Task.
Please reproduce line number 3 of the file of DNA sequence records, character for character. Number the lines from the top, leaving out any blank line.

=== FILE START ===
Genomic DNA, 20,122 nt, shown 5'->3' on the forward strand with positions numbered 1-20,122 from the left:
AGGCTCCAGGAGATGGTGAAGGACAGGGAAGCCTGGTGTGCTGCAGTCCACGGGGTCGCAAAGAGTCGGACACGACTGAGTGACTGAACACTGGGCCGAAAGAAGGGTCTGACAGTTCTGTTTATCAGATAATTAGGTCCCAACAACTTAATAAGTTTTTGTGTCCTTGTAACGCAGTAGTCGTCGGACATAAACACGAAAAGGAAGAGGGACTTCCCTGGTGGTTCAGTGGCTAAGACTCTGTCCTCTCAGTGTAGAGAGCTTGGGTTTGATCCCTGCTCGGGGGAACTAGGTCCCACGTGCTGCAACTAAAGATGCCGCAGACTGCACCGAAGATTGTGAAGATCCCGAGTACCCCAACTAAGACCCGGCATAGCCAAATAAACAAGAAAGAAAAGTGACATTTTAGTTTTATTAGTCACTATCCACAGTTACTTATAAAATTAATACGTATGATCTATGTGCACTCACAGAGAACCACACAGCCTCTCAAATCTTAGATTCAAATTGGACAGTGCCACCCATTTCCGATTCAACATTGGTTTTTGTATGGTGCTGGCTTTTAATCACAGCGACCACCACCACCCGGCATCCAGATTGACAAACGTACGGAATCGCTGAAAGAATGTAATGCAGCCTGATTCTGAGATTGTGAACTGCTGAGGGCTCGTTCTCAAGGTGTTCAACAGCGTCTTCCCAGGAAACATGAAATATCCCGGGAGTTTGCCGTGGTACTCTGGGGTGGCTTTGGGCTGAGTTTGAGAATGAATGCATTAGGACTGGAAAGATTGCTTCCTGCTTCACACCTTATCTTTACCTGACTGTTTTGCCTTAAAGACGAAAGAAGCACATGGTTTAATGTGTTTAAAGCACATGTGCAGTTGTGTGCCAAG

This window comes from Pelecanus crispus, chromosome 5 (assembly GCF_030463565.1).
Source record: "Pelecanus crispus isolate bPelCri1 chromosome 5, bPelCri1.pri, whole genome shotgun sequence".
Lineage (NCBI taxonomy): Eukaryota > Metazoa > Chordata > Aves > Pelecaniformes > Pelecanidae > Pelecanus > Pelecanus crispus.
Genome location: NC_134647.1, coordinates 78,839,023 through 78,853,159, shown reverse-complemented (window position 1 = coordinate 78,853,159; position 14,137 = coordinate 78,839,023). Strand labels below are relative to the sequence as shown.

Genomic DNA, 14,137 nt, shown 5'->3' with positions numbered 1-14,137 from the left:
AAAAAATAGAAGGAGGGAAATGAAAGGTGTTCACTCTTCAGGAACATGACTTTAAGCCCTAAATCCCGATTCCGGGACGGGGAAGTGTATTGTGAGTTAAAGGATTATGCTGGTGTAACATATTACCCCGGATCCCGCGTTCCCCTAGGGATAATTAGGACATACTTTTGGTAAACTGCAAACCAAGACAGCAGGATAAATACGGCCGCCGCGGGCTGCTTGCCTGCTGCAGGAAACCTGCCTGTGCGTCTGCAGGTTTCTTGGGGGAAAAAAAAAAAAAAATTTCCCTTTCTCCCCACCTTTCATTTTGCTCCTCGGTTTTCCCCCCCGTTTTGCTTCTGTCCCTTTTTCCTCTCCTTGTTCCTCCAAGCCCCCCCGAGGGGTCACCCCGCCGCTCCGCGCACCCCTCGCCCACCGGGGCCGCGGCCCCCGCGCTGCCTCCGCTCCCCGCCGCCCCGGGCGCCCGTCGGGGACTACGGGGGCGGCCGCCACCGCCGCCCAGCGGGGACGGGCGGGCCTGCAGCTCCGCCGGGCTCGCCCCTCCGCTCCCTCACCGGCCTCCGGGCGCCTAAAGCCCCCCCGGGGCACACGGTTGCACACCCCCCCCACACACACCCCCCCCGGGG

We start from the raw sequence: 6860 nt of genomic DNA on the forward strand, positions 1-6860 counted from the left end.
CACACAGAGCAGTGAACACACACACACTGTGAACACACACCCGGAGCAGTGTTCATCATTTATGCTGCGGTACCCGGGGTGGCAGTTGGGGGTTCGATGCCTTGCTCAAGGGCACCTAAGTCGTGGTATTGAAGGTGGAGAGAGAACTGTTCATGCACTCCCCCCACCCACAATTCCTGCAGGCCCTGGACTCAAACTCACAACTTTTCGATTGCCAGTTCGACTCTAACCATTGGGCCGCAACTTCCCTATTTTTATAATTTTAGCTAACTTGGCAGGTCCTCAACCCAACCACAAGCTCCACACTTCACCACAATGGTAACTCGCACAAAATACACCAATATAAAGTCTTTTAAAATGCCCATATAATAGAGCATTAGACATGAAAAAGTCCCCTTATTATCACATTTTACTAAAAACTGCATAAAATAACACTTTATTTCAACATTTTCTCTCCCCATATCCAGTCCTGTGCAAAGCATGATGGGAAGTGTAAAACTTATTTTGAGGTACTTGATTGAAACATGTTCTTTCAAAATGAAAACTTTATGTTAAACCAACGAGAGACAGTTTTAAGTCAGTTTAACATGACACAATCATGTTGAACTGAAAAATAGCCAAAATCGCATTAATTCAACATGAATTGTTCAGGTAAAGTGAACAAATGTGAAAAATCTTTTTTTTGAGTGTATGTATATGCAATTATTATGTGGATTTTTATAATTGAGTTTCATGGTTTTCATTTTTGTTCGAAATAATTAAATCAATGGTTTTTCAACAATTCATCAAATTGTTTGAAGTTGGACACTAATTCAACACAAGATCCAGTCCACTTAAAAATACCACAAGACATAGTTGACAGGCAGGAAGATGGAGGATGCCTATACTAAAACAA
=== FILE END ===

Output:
This window comes from Pelecanus crispus, chromosome 5 (assembly GCF_030463565.1).